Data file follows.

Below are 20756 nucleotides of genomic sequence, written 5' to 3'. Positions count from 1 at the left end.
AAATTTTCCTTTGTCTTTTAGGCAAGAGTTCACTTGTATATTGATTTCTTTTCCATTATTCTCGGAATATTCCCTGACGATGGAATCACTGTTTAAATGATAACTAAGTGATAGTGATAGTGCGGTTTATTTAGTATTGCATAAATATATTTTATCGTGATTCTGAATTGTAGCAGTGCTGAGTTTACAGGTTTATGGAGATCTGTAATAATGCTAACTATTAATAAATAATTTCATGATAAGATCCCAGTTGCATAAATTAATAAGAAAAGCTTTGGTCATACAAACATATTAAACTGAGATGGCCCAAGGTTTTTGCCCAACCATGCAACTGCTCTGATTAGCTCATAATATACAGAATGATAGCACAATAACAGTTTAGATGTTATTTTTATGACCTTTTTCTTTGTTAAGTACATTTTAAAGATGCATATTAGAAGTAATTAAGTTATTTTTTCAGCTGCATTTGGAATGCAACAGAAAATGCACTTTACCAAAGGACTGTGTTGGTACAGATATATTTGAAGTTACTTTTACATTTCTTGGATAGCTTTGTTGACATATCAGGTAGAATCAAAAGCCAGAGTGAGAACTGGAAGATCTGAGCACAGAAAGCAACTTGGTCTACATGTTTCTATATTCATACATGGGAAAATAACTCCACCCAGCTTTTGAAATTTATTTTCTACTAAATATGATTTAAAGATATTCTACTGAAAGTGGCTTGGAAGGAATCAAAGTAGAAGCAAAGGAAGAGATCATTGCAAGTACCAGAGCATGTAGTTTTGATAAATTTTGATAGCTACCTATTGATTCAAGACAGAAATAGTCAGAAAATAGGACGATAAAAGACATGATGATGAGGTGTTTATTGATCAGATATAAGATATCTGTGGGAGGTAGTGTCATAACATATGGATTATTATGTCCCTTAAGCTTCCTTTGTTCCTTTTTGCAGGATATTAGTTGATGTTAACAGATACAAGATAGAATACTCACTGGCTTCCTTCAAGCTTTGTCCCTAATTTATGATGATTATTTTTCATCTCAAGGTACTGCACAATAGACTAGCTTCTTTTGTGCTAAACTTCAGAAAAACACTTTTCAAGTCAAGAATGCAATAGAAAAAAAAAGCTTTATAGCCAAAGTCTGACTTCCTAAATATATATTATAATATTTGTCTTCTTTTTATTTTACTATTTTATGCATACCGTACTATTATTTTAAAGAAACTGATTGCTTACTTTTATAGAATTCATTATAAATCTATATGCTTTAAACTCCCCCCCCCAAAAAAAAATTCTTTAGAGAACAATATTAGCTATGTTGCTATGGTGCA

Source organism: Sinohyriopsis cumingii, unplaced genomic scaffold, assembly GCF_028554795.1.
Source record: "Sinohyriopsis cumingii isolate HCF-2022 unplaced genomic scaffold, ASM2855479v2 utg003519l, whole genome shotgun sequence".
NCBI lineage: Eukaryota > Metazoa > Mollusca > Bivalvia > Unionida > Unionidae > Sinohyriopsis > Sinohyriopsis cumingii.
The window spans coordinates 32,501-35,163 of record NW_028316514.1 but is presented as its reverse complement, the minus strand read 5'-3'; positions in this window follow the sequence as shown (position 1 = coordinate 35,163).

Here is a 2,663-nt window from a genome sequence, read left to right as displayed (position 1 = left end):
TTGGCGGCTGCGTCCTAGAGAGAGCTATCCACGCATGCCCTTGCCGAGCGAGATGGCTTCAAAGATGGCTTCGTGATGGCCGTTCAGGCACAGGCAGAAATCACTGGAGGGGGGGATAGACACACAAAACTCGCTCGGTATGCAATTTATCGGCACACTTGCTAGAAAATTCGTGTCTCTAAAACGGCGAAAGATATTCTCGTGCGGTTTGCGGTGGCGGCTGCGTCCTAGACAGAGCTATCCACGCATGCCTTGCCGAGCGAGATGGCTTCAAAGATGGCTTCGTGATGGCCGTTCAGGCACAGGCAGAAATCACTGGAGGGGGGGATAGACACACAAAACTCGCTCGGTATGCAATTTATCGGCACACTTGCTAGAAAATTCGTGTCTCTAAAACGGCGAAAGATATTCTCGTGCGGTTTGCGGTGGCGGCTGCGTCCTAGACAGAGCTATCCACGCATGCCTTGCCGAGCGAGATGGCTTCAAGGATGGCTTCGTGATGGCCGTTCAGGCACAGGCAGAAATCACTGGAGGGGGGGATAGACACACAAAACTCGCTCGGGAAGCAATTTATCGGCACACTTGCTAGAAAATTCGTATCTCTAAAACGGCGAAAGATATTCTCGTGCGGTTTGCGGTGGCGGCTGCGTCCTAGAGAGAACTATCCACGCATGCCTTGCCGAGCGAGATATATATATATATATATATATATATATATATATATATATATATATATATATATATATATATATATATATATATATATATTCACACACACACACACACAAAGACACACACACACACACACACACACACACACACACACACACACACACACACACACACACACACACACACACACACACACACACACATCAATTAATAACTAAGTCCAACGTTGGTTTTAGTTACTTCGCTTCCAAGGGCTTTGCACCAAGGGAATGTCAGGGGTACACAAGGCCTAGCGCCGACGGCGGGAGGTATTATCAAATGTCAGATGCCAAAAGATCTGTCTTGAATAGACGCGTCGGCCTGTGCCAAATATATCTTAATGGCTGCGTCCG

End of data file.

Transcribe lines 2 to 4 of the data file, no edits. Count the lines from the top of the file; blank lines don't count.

AAATTTTCCTTTGTCTTTTAGGCAAGAGTTCACTTGTATATTGATTTCTTTTCCATTATTCTCGGAATATTCCCTGACGATGGAATCACTGTTTAAATGATAACTAAGTGATAGTGATAGTGCGGTTTATTTAGTATTGCATAAATATATTTTATCGTGATTCTGAATTGTAGCAGTGCTGAGTTTACAGGTTTATGGAGATCTGTAATAATGCTAACTATTAATAAATAATTTCATGATAAGATCCCAGTTGCATAAATTAATAAGAAAAGCTTTGGTCATACAAACATATTAAACTGAGATGGCCCAAGGTTTTTGCCCAACCATGCAACTGCTCTGATTAGCTCATAATATACAGAATGATAGCACAATAACAGTTTAGATGTTATTTTTATGACCTTTTTCTTTGTTAAGTACATTTTAAAGATGCATATTAGAAGTAATTAAGTTATTTTTTCAGCTGCATTTGGAATGCAACAGAAAATGCACTTTACCAAAGGACTGTGTTGGTACAGATATATTTGAAGTTACTTTTACATTTCTTGGATAGCTTTGTTGACATATCAGGTAGAATCAAAAGCCAGAGTGAGAACTGGAAGATCTGAGCACAGAAAGCAACTTGGTCTACATGTTTCTATATTCATACATGGGAAAATAACTCCACCCAGCTTTTGAAATTTATTTTCTACTAAATATGATTTAAAGATATTCTACTGAAAGTGGCTTGGAAGGAATCAAAGTAGAAGCAAAGGAAGAGATCATTGCAAGTACCAGAGCATGTAGTTTTGATAAATTTTGATAGCTACCTATTGATTCAAGACAGAAATAGTCAGAAAATAGGACGATAAAAGACATGATGATGAGGTGTTTATTGATCAGATATAAGATATCTGTGGGAGGTAGTGTCATAACATATGGATTATTATGTCCCTTAAGCTTCCTTTGTTCCTTTTTGCAGGATATTAGTTGATGTTAACAGATACAAGATAGAATACTCACTGGCTTCCTTCAAGCTTTGTCCCTAATTTATGATGATTATTTTTCATCTCAAGGTACTGCACAATAGACTAGCTTCTTTTGTGCTAAACTTCAGAAAAACACTTTTCAAGTCAAGAATGCAATAGAAAAAAAAAGCTTTATAGCCAAAGTCTGACTTCCTAAATATATATTATAATATTTGTCTTCTTTTTATTTTACTATTTTATGCATACCGTACTATTATTTTAAAGAAACTGATTGCTTACTTTTATAGAATTCATTATAAATCTATATGCTTTAAACTCCCCCCCCCAAAAAAAAATTCTTTAGAGAACAATATTAGCTATGTTGCTATGGTGCA

Source organism: Sinohyriopsis cumingii, unplaced genomic scaffold, assembly GCF_028554795.1.
Source record: "Sinohyriopsis cumingii isolate HCF-2022 unplaced genomic scaffold, ASM2855479v2 utg003519l, whole genome shotgun sequence".